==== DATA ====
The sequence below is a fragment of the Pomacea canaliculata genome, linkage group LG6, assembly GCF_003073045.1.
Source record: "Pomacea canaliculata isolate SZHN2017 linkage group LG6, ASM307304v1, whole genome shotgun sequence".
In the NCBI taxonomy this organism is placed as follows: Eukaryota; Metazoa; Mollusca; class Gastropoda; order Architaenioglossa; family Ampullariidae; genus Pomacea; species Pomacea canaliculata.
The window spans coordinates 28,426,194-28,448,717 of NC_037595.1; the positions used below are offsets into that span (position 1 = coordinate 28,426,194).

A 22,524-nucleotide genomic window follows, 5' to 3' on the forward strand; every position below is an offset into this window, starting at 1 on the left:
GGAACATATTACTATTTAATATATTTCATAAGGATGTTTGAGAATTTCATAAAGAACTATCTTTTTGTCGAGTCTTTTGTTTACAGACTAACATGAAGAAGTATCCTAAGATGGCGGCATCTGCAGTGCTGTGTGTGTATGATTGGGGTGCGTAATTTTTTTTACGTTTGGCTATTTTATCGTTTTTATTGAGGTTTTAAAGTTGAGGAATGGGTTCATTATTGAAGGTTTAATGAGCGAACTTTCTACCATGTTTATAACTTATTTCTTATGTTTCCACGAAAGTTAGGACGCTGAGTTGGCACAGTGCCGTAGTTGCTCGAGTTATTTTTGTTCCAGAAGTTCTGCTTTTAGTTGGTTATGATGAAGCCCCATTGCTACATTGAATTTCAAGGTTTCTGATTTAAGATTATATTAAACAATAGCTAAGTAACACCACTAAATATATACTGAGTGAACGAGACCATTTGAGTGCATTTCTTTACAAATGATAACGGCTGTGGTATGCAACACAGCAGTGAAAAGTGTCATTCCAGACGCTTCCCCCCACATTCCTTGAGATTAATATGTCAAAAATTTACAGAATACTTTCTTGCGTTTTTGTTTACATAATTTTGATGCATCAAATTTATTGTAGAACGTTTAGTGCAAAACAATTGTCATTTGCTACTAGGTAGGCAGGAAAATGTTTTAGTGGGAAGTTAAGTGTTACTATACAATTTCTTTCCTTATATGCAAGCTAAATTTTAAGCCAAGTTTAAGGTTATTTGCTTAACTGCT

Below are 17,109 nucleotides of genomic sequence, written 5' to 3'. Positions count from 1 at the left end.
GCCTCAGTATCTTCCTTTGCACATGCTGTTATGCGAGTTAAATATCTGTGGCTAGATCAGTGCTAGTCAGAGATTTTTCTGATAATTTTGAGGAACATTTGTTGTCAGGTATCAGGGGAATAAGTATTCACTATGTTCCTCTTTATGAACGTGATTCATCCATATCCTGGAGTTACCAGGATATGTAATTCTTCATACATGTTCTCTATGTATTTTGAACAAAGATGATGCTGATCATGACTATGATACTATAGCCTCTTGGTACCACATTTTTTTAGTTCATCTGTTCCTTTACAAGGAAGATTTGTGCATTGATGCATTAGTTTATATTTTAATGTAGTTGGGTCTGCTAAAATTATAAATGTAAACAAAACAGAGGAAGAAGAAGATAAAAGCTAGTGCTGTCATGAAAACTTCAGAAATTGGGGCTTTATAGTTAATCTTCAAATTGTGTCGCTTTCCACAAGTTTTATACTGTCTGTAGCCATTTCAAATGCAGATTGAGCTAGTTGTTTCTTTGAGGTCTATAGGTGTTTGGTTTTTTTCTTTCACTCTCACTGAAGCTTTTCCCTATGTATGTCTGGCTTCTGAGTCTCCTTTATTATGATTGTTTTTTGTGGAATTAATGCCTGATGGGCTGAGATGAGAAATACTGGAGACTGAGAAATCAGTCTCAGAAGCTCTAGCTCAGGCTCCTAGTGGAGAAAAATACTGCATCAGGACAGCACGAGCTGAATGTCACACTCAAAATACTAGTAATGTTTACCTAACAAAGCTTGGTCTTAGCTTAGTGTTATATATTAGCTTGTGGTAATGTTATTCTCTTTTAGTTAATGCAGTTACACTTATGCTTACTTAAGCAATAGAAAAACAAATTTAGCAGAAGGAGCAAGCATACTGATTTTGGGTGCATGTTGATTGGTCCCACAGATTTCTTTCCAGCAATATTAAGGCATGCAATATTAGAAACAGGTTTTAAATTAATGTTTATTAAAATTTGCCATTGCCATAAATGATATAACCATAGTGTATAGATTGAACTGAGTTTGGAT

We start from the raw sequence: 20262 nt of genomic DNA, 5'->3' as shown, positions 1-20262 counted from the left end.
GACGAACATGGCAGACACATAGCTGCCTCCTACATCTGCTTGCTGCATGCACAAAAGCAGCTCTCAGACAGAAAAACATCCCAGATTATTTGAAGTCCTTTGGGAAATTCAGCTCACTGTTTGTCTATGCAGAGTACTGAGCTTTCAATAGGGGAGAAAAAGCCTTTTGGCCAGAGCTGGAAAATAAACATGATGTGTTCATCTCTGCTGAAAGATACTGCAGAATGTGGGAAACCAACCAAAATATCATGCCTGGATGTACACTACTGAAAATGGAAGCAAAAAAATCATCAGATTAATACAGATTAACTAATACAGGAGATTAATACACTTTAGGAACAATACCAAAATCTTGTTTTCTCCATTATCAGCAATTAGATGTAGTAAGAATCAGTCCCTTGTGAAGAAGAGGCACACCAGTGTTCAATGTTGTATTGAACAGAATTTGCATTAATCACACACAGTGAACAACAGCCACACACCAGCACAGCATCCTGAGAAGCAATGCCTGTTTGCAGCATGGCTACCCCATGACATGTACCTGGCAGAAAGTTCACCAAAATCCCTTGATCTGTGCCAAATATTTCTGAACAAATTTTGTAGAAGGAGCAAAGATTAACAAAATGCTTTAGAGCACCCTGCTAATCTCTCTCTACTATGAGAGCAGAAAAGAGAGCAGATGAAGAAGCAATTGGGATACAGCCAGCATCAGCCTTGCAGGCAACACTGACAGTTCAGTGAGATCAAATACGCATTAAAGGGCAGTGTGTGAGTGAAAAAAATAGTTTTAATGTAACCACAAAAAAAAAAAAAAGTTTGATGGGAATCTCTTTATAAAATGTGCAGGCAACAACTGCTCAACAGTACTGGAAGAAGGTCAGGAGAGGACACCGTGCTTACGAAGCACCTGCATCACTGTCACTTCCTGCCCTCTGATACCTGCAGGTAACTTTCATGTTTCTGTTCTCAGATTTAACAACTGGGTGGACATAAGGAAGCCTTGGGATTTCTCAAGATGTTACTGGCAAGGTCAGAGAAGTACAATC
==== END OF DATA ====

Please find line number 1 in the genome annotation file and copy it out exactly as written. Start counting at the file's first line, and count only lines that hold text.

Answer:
The sequence below is a fragment of the Pomacea canaliculata genome, linkage group LG6, assembly GCF_003073045.1.